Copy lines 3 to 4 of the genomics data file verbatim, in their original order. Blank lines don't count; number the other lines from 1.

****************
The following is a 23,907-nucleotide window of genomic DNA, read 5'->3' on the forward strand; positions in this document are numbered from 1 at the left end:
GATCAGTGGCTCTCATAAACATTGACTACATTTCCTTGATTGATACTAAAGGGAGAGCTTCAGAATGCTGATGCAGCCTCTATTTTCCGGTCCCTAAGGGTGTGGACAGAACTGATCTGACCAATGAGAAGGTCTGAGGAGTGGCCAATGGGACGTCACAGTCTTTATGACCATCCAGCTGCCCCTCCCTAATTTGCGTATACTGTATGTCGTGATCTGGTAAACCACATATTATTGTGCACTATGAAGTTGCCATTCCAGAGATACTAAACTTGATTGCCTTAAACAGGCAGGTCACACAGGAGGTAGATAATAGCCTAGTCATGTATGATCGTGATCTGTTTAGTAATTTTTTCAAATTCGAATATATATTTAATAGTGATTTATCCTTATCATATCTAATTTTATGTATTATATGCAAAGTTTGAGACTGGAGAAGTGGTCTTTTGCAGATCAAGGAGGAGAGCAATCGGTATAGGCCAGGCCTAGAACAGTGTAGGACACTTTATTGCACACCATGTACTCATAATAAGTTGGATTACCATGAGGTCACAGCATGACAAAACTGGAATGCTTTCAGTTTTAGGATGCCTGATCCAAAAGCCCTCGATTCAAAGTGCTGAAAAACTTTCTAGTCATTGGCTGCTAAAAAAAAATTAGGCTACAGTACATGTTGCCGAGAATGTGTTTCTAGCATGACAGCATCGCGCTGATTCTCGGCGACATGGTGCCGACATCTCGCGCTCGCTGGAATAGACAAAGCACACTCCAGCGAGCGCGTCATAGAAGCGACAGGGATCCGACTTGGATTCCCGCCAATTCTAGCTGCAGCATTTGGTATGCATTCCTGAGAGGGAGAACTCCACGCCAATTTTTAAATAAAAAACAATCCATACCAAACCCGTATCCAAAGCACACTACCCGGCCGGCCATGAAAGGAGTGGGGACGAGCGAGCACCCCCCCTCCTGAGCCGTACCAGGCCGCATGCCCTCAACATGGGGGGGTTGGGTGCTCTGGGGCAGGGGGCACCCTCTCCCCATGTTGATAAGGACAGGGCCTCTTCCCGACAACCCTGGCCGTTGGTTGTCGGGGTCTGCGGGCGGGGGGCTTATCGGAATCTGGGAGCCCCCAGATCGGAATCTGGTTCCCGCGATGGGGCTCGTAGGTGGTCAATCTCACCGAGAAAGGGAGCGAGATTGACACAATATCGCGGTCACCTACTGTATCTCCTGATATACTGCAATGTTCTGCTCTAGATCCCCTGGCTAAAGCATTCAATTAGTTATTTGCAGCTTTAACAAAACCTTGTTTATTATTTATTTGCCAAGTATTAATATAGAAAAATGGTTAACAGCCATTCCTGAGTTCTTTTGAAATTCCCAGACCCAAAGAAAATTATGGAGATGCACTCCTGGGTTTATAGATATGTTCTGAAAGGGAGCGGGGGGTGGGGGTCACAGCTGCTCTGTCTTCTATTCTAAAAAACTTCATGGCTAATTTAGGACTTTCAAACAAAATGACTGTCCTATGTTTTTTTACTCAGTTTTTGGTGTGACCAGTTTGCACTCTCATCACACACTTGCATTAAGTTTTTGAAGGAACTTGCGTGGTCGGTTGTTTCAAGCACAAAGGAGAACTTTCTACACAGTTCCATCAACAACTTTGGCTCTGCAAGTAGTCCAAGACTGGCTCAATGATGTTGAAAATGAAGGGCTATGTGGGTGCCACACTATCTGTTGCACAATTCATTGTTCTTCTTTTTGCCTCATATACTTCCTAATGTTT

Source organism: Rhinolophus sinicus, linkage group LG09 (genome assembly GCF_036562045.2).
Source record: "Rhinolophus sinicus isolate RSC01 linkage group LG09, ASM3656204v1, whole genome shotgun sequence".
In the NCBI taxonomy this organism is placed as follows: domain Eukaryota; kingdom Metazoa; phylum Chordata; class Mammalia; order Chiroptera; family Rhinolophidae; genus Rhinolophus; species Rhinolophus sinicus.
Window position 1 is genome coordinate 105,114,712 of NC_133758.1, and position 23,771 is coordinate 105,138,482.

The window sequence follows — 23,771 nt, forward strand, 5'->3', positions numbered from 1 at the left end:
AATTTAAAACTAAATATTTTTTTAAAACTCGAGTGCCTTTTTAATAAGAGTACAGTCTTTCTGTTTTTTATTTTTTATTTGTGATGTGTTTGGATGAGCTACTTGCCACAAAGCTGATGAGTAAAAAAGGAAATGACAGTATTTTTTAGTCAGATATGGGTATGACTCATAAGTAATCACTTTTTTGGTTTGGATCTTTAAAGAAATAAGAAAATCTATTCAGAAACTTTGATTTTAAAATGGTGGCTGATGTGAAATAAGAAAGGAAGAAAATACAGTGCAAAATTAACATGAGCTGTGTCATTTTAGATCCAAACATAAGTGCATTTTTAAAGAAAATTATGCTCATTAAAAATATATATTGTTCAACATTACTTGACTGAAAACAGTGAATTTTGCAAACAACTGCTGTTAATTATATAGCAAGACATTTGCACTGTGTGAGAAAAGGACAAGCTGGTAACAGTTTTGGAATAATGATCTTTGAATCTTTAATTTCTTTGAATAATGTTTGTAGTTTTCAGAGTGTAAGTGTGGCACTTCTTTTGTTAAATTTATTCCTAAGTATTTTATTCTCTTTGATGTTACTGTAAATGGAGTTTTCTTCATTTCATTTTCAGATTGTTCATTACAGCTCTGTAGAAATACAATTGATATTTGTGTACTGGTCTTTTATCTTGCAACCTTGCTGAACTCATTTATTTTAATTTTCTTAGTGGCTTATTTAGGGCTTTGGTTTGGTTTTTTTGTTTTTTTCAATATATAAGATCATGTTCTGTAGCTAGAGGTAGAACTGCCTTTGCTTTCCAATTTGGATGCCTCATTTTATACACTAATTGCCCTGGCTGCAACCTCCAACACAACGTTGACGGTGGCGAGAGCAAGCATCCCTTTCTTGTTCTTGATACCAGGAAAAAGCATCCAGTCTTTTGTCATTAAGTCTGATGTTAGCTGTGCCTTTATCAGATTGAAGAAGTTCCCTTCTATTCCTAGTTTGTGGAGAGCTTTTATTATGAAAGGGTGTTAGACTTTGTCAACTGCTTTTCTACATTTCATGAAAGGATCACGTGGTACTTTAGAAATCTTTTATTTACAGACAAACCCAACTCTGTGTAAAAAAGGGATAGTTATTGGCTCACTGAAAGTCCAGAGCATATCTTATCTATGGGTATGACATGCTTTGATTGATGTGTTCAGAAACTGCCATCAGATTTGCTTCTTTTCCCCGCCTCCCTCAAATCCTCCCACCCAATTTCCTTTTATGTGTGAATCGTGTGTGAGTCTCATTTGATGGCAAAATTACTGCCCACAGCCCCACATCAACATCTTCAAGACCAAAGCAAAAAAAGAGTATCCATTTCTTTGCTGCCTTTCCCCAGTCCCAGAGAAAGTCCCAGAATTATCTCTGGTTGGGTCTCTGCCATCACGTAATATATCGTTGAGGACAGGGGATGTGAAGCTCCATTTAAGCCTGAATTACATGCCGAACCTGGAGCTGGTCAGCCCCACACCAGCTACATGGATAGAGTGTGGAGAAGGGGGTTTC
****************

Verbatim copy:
Source organism: Rhinolophus sinicus, linkage group LG09 (genome assembly GCF_036562045.2).
Source record: "Rhinolophus sinicus isolate RSC01 linkage group LG09, ASM3656204v1, whole genome shotgun sequence".